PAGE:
Spanish real GDP fell by 3.6% in 2009 in line with the world economic downturn while the unemployment rate reached 18.1%, highlighting the need for domestic reform. Furthermore, investors and EU members feared contagion from the public debt crisis in Greece in early 2010.
Spain passed austerity measures at the end of May 2010 to reassure markets about cutting its general government budget deficit and improving its macro-economy but measures will be unpopular.
- Spain’s public debt-to-GDP ratio is relatively low by EU standards at 51.8% of GDP in 2009, under the EU Growth and Stability Pact limit of 60% of GDP. It also compares favourably to countries such as Germany (72.4%), France (76.0%), Italy (115.2%) or Greece (113.3%);
|% of GDP|
- However, Spain is experiencing high risk premiums on its sovereign debt, primarily due to its large general government budget deficit of 11.2% of GDP in 2009 according to Eurostat, high unemployment (expected to be 20.2% in 2010 – the highest in Western Europe), and low growth prospects. Spain’s unemployment has soared because of the rigidity in the labour market and the large number of unskilled workers made redundant in the construction industry in 2007-2008;
- The aim is to cut Spain’s general government budget deficit from 11.2% of GDP in 2009 to 9.3% in 2010 and 3.0% by 2013. The austerity package will cut over €15.0 billion (US$21.4 billion) in spending.
- The Spanish government will cut public sector wages by 5.0% in 2010 starting in June and freeze them in 2011 while ministers will take a 15.0% pay cut. Consumer spending will be affected as the disposable income of public sector workers falls;
- The government will cut €6.0 billion (US$8.6 billion) in public infrastructure investment in 2010 and 2011 along with a freeze on pension payments in 2011 and a restriction on semi-retirements. Some planned infrastructure projects will be cancelled or postponed along with the benefits that would have been brought to trade and business;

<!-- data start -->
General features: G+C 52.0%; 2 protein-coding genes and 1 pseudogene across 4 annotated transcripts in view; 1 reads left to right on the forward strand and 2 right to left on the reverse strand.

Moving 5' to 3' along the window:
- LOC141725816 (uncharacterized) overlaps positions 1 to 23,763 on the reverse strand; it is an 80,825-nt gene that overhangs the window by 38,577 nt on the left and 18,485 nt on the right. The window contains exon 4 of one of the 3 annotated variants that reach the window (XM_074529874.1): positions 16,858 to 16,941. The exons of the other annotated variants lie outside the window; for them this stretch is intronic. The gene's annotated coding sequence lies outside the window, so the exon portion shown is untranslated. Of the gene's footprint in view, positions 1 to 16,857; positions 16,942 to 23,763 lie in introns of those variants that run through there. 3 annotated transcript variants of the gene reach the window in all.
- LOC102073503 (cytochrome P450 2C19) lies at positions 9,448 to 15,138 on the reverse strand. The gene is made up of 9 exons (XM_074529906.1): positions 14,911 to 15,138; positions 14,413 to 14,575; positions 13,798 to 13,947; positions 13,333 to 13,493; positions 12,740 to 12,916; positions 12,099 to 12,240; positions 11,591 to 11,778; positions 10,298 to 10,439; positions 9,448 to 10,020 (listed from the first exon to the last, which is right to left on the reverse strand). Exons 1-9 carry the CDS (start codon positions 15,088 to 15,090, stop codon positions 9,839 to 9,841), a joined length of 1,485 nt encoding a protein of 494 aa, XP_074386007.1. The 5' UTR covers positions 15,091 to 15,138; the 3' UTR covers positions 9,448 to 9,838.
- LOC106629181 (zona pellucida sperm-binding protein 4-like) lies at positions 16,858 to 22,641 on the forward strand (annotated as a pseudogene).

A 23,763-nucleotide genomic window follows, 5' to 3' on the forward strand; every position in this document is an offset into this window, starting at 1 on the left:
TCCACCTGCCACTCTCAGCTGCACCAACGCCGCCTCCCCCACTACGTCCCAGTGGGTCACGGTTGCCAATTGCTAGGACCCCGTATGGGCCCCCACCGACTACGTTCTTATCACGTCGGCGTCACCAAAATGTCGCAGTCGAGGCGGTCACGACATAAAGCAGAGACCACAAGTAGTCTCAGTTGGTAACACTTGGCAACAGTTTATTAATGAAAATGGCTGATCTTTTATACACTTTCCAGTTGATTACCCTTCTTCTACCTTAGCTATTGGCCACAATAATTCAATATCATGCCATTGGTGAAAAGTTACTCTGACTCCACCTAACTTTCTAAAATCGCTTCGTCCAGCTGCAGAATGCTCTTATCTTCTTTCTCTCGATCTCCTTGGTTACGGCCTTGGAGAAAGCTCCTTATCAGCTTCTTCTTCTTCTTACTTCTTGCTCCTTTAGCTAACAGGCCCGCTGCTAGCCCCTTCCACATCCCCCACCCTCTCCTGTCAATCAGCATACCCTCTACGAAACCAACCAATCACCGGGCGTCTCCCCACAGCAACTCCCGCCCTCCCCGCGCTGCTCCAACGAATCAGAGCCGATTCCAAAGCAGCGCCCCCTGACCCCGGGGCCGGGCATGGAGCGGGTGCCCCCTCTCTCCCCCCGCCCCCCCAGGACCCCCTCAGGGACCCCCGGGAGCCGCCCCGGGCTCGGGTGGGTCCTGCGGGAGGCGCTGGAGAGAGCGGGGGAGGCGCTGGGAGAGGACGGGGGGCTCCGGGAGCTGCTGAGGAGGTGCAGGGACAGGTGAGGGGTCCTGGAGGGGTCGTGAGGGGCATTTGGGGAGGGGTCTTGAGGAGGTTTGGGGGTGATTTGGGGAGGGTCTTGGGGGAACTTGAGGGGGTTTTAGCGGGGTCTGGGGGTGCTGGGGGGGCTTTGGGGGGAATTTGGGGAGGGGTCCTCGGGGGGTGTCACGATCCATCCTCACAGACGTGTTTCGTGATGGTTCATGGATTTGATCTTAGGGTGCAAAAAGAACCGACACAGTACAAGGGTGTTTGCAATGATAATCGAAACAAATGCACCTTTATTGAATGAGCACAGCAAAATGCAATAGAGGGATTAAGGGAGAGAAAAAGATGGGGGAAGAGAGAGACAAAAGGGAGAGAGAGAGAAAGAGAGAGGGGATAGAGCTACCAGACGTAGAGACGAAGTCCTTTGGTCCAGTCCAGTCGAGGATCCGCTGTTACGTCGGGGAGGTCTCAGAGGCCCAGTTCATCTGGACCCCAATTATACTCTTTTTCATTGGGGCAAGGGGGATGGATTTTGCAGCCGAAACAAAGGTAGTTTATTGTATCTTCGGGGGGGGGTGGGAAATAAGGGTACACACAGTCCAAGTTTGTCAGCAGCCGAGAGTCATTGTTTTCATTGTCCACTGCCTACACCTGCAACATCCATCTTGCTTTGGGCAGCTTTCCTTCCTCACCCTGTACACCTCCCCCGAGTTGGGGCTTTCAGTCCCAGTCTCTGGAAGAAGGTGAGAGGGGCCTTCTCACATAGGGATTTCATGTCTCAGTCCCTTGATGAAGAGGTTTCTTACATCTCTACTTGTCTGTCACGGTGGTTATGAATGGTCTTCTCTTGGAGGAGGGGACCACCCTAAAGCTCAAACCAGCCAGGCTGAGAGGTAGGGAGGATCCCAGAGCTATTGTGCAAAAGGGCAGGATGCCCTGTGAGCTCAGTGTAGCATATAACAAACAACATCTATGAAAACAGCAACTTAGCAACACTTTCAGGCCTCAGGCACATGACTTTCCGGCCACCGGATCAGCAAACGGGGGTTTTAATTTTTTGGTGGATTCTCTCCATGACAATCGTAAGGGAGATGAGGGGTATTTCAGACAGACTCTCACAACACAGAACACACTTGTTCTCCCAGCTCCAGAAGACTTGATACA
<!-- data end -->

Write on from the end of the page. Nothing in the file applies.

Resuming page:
- Remaining measures include scrapping the €2,500 childbirth allowance from 2011, a €600 million cut in foreign development aid as well as efficiency savings on the cost of pharmaceuticals. Consumers will divert spending from luxury goods to necessities and cheaper goods, as confidence falls;
- Prime Minister Zapatero will come under pressure from his union allies and left-leaning parties in his socialist coalition as they accuse him of hitting pensioners and everyday families while sparing high earners. Social unrest is expected;
- Austerity measures will put some investors and eurozone members at ease. However, private demand is unlikely to replace the decreases in public spending to drive economic growth. Real GDP is expected to decline by 0.4% in 2010 and grow meagerly in 2011 and 2012 at 0.9% and 1.5% respectively.
|% and % of economically active population|
- To meet the budget targets, the Spanish government is counting on real GDP growth of 0.4% in 2010, 1.3% in 2011 and 2.7% by 2013, which may be optimistic. Euromonitor International forecasts a real GDP contraction of 0.4% in 2010;
- An ageing population will also burden the public finances as the proportion of people aged 65+ is expected to rise from 17.1% of the population in 2010 to 19.1% in 2020;
- The deficit reduction does not solve Spain’s structural labour market problems of a two-tier system of a group of permanent contracts and those on temporary contracts. If negotiations with unions fail, the government will impose reforms by royal decree on 16th June 2010, which will likely lower severance pay from 45 to 33 days for each year worked as well as make it easier for companies to claim economic problems, allowing them to pay a 20-day per year severance package. Reform of the labour market was under discussion in June 2010.